Playing the “what did they know, and when did they know it?” game over the attack in Benghazi continues to fuel the fires of conspiracy theorists and self-promoting politicians alike.
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National Security expert Peter Bergen says the Republican effort to find something dark and insidious behind the events “doesn’t make sense.” It was an attack in a “chaotic” place that was unrelated to anything else and nearly impossible to predict with any accuracy or to prevent. Bergen also describes the facility as more a CIA “listening station than a consulate.” The deaths of four Americans was a “tragedy” but not the genesis of a Machiavellian “cover-up,” he suggests.
I’ve been skeptical about the issue since well before the Benghazi tragedy. My skepticism is based on the concept of “terrorism.” What is, and what is not terrorism? Different definitions are used by different agencies and entities but they all have elements in common: Violence, fear and intimidation in pursuit of political, religious or social goals. Most of the definitions refer to an “audience” as separate from the “victims.” The audience is the government, society or religious power whose policies are opposed by those who commit the violent act and in whom they wish to engender fear and an ongoing sense of intimidation.
If the “consulate” had simply been attacked and partially destroyed, but nobody was hurt, would we demand that the administration publicly call it an act of terror carried out by terrorists? Who has been terrorized by the attack in Benghazi?
The goal of terrorism is to terrorize. The attacks on 9/11 had that effect for lots of people for some period of time. But America did not continue to be terrorized or intimidated after the first few days. We realized we were vulnerable and took immediate steps to protect ourselves more comprehensively than we had ever thought necessary. We’ve been disrupted for sure, but we didn’t collapse, and another such outrage won’t bring us down either.
The subway bombings in London and train bombings in Madrid should rightly be called acts of terror. Their goal was to kill as many people as possible in very public places and in as violent a manner as could be imagined. It disrupted those cities for some time, but it ultimately didn’t shut them down or put them out of business or scare away significant numbers of visitors. It influenced Spain’s eventual troop withdrawal from Iraq, so in a sense it was successful from the terrorists’ perspective, I suppose.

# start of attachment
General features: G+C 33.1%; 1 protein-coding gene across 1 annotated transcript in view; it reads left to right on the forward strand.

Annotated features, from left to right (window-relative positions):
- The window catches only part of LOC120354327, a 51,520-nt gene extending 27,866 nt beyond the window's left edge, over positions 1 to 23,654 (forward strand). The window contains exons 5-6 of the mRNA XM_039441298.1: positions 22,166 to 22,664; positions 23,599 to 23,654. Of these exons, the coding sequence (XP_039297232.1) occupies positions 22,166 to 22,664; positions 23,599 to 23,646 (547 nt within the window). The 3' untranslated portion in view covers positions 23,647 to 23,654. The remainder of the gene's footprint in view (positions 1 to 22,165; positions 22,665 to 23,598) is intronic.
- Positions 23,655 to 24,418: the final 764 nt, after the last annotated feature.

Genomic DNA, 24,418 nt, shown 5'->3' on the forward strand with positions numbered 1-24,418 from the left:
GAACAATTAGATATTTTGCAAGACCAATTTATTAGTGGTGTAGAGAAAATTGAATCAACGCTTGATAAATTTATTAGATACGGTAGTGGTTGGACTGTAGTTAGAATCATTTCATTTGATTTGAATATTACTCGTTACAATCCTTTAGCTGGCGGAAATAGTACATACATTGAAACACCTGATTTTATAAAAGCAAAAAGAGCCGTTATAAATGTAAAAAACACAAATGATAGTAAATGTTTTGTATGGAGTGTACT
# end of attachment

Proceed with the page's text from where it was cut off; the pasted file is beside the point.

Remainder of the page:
By comparison, the Benghazi incident shouldn’t even be mentioned in the same breath. It was part of a larger story, one battle in a much broader war. The target was (to the perpetrators) a foreign government’s installation that was fairly isolated and poorly protected. Whoever the attackers were, and it’s still unclear, they are believed to represent a small constituency of very conservative Islamists who want Libya to become a state governed by Sharia law.
They only formed after the revolution began in Libya and they have no known international connection from what I can find out. If they had blown up hundreds of their own people in the town square and immediately crowed about it from the rooftops, they could legitimately be called terrorists — pursuing their agenda of bringing down those who currently control their country.
If their goal was to scare Americans away from Libya, it probably wasn’t really necessary. Who in their right mind would want to go to Libya these days?
The Benghazi issue had some political urgency before the election and was used by Republicans to discredit the administration’s claims that al-Qaeda (and by extension a terrorism threat of worldwide proportions) had nearly been eradicated. And the even juicier accusation of a major Obama cover-up had pretty short legs leading up to election day. A majority of Americans didn’t buy that canard then and still don’t.
I would like to see the term “terrorism” and all its linguistic manifestations re-calibrated and downsized to match its specific and traditional concept.
Chris Daley is a staff writer and columnist for the Mountain Democrat. His column appears each Friday.